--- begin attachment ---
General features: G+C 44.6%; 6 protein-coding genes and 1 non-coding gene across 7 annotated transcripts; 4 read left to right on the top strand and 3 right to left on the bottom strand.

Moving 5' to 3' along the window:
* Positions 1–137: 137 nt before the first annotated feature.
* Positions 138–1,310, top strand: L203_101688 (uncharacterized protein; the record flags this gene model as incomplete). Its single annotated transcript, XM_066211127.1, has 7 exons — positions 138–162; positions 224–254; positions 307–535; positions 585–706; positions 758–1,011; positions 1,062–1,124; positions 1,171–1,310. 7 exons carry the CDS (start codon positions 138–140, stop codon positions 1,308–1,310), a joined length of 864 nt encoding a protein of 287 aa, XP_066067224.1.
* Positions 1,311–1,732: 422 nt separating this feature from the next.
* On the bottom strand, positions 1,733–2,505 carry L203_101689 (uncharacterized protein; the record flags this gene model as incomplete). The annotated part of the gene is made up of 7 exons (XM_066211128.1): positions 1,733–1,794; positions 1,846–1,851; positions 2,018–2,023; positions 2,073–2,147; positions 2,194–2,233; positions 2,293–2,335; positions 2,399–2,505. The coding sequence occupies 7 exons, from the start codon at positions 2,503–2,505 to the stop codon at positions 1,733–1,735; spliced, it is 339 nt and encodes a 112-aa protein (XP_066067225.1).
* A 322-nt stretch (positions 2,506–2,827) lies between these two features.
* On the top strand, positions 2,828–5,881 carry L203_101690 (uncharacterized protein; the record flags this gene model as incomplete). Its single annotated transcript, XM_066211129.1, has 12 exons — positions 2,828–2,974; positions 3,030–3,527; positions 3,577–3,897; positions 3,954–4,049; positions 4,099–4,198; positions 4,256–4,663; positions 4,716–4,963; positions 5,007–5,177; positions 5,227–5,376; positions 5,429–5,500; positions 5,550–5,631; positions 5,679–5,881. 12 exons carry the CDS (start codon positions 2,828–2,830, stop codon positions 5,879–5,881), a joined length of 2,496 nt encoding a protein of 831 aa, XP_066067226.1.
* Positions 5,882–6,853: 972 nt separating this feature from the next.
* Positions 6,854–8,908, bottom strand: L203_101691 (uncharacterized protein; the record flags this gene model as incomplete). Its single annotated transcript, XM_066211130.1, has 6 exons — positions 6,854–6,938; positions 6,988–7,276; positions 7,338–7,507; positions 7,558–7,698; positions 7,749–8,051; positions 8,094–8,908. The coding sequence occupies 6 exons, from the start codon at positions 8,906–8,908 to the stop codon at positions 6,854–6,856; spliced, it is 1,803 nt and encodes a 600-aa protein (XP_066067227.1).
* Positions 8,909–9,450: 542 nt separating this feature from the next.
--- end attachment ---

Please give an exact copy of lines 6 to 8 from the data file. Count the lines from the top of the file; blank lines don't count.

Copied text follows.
* On the bottom strand, positions 1,733–2,505 carry L203_101689 (uncharacterized protein; the record flags this gene model as incomplete). The annotated part of the gene is made up of 7 exons (XM_066211128.1): positions 1,733–1,794; positions 1,846–1,851; positions 2,018–2,023; positions 2,073–2,147; positions 2,194–2,233; positions 2,293–2,335; positions 2,399–2,505. The coding sequence occupies 7 exons, from the start codon at positions 2,503–2,505 to the stop codon at positions 1,733–1,735; spliced, it is 339 nt and encodes a 112-aa protein (XP_066067225.1).
* A 322-nt stretch (positions 2,506–2,827) lies between these two features.
* On the top strand, positions 2,828–5,881 carry L203_101690 (uncharacterized protein; the record flags this gene model as incomplete). Its single annotated transcript, XM_066211129.1, has 12 exons — positions 2,828–2,974; positions 3,030–3,527; positions 3,577–3,897; positions 3,954–4,049; positions 4,099–4,198; positions 4,256–4,663; positions 4,716–4,963; positions 5,007–5,177; positions 5,227–5,376; positions 5,429–5,500; positions 5,550–5,631; positions 5,679–5,881. 12 exons carry the CDS (start codon positions 2,828–2,830, stop codon positions 5,879–5,881), a joined length of 2,496 nt encoding a protein of 831 aa, XP_066067226.1.